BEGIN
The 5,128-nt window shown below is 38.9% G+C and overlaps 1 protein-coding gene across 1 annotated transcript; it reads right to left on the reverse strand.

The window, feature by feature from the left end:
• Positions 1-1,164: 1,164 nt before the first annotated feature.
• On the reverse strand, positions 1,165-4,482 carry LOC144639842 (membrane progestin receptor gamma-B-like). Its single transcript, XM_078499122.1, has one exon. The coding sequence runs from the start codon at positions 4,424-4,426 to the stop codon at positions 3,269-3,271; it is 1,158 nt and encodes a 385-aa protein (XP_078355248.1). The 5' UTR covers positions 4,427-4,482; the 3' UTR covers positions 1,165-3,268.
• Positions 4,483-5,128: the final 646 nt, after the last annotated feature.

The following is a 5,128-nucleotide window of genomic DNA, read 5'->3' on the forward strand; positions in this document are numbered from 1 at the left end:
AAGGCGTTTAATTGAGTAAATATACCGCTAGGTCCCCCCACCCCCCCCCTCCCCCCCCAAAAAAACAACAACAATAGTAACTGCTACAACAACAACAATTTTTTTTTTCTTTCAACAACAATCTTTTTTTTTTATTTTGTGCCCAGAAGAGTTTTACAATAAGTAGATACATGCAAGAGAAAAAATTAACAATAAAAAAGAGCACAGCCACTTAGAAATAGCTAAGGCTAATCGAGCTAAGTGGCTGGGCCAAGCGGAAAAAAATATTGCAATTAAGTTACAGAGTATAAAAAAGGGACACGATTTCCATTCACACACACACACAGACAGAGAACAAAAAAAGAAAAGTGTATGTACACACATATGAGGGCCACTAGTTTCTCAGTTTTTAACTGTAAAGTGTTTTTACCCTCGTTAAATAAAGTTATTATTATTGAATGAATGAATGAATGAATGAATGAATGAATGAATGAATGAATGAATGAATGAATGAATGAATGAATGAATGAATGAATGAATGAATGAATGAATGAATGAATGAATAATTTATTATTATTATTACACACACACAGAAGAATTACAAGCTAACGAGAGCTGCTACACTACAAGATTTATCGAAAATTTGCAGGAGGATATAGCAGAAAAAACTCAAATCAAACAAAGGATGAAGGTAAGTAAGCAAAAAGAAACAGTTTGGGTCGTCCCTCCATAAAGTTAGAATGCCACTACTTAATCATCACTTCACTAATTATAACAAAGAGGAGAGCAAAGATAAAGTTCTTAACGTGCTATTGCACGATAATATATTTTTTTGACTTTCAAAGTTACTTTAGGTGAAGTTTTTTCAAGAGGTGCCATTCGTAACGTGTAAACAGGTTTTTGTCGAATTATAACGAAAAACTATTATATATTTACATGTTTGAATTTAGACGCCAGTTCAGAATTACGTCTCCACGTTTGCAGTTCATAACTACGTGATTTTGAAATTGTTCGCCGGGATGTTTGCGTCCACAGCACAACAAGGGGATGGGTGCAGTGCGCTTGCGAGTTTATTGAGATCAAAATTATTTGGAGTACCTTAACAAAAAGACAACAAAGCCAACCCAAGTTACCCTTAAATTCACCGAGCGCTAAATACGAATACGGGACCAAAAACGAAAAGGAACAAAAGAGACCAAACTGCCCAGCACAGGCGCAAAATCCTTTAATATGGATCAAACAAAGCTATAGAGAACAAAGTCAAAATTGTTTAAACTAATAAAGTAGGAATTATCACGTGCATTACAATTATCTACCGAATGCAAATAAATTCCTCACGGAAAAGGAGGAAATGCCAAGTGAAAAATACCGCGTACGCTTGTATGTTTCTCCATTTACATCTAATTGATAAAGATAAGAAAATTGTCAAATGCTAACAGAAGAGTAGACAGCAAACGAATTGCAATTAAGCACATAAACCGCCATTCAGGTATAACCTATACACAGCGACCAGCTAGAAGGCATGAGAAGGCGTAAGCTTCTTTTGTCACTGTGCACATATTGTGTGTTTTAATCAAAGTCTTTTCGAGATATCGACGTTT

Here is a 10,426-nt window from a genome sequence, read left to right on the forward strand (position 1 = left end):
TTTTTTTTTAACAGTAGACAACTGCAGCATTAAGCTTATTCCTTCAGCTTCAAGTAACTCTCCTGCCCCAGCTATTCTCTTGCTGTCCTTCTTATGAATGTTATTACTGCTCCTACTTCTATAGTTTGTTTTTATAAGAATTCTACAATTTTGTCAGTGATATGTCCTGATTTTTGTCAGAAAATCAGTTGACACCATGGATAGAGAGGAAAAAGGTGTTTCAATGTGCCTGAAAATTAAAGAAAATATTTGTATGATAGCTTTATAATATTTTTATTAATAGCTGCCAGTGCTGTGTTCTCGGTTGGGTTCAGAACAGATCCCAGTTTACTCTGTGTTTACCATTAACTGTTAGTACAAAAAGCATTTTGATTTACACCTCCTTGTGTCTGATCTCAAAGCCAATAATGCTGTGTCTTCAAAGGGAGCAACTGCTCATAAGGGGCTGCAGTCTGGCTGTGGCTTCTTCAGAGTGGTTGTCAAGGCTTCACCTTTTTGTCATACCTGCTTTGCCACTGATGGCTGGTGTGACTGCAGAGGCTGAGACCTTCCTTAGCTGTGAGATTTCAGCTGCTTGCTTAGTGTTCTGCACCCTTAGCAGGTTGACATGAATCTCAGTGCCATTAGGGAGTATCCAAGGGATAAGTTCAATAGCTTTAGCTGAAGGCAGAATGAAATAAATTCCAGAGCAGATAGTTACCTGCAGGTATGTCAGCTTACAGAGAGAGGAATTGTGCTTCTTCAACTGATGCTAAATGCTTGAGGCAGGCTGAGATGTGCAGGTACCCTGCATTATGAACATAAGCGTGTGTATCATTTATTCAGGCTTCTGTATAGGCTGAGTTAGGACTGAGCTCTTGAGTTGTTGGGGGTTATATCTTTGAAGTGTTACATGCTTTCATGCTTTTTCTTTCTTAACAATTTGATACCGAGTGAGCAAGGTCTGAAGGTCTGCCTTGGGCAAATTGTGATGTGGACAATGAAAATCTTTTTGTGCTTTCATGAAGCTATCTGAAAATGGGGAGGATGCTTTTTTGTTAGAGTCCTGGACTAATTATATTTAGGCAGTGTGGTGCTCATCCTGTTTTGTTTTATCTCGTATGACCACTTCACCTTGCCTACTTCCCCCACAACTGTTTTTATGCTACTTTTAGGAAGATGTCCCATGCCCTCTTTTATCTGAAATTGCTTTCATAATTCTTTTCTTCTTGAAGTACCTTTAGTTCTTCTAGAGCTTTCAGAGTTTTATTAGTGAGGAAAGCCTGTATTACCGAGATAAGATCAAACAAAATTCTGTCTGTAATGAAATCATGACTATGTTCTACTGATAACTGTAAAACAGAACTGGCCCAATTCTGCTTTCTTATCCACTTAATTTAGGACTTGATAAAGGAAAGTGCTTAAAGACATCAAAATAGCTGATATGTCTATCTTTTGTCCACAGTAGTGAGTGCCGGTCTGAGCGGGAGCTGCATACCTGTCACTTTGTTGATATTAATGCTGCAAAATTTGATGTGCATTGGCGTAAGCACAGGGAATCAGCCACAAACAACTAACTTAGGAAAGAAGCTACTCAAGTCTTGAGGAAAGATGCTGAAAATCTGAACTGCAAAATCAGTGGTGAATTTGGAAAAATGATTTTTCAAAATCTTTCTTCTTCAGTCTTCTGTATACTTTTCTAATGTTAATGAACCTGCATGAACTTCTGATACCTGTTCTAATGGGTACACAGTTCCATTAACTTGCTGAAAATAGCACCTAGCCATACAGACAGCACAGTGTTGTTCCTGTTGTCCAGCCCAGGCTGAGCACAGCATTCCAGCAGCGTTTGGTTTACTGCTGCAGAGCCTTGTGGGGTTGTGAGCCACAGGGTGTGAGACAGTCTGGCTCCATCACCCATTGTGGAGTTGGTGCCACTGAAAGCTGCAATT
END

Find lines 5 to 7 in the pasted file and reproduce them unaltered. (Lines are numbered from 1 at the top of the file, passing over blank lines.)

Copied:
• Positions 4,483-5,128: the final 646 nt, after the last annotated feature.

The following is a 5,128-nucleotide window of genomic DNA, read 5'->3' on the forward strand; positions in this document are numbered from 1 at the left end:
AAGGCGTTTAATTGAGTAAATATACCGCTAGGTCCCCCCACCCCCCCCCTCCCCCCCCAAAAAAACAACAACAATAGTAACTGCTACAACAACAACAATTTTTTTTTTCTTTCAACAACAATCTTTTTTTTTTATTTTGTGCCCAGAAGAGTTTTACAATAAGTAGATACATGCAAGAGAAAAAATTAACAATAAAAAAGAGCACAGCCACTTAGAAATAGCTAAGGCTAATCGAGCTAAGTGGCTGGGCCAAGCGGAAAAAAATATTGCAATTAAGTTACAGAGTATAAAAAAGGGACACGATTTCCATTCACACACACACACAGACAGAGAACAAAAAAAGAAAAGTGTATGTACACACATATGAGGGCCACTAGTTTCTCAGTTTTTAACTGTAAAGTGTTTTTACCCTCGTTAAATAAAGTTATTATTATTGAATGAATGAATGAATGAATGAATGAATGAATGAATGAATGAATGAATGAATGAATGAATGAATGAATGAATGAATGAATGAATGAATGAATGAATGAATGAATGAATAATTTATTATTATTATTACACACACACAGAAGAATTACAAGCTAACGAGAGCTGCTACACTACAAGATTTATCGAAAATTTGCAGGAGGATATAGCAGAAAAAACTCAAATCAAACAAAGGATGAAGGTAAGTAAGCAAAAAGAAACAGTTTGGGTCGTCCCTCCATAAAGTTAGAATGCCACTACTTAATCATCACTTCACTAATTATAACAAAGAGGAGAGCAAAGATAAAGTTCTTAACGTGCTATTGCACGATAATATATTTTTTTGACTTTCAAAGTTACTTTAGGTGAAGTTTTTTCAAGAGGTGCCATTCGTAACGTGTAAACAGGTTTTTGTCGAATTATAACGAAAAACTATTATATATTTACATGTTTGAATTTAGACGCCAGTTCAGAATTACGTCTCCACGTTTGCAGTTCATAACTACGTGATTTTGAAATTGTTCGCCGGGATGTTTGCGTCCACAGCACAACAAGGGGATGGGTGCAGTGCGCTTGCGAGTTTATTGAGATCAAAATTATTTGGAGTACCTTAACAAAAAGACAACAAAGCCAACCCAAGTTACCCTTAAATTCACCGAGCGCTAAATACGAATACGGGACCAAAAACGAAAAGGAACAAAAGAGACCAAACTGCCCAGCACAGGCGCAAAATCCTTTAATATGGATCAAACAAAGCTATAGAGAACAAAGTCAAAATTGTTTAAACTAATAAAGTAGGAATTATCACGTGCATTACAATTATCTACCGAATGCAAATAAATTCCTCACGGAAAAGGAGGAAATGCCAAGTGAAAAATACCGCGTACGCTTGTATGTTTCTCCATTTACATCTAATTGATAAAGATAAGAAAATTGTCAAATGCTAACAGAAGAGTAGACAGCAAACGAATTGCAATTAAGCACATAAACCGCCATTCAGGTATAACCTATACACAGCGACCAGCTAGAAGGCATGAGAAGGCGTAAGCTTCTTTTGTCACTGTGCACATATTGTGTGTTTTAATCAAAGTCTTTTCGAGATATCGACGTTT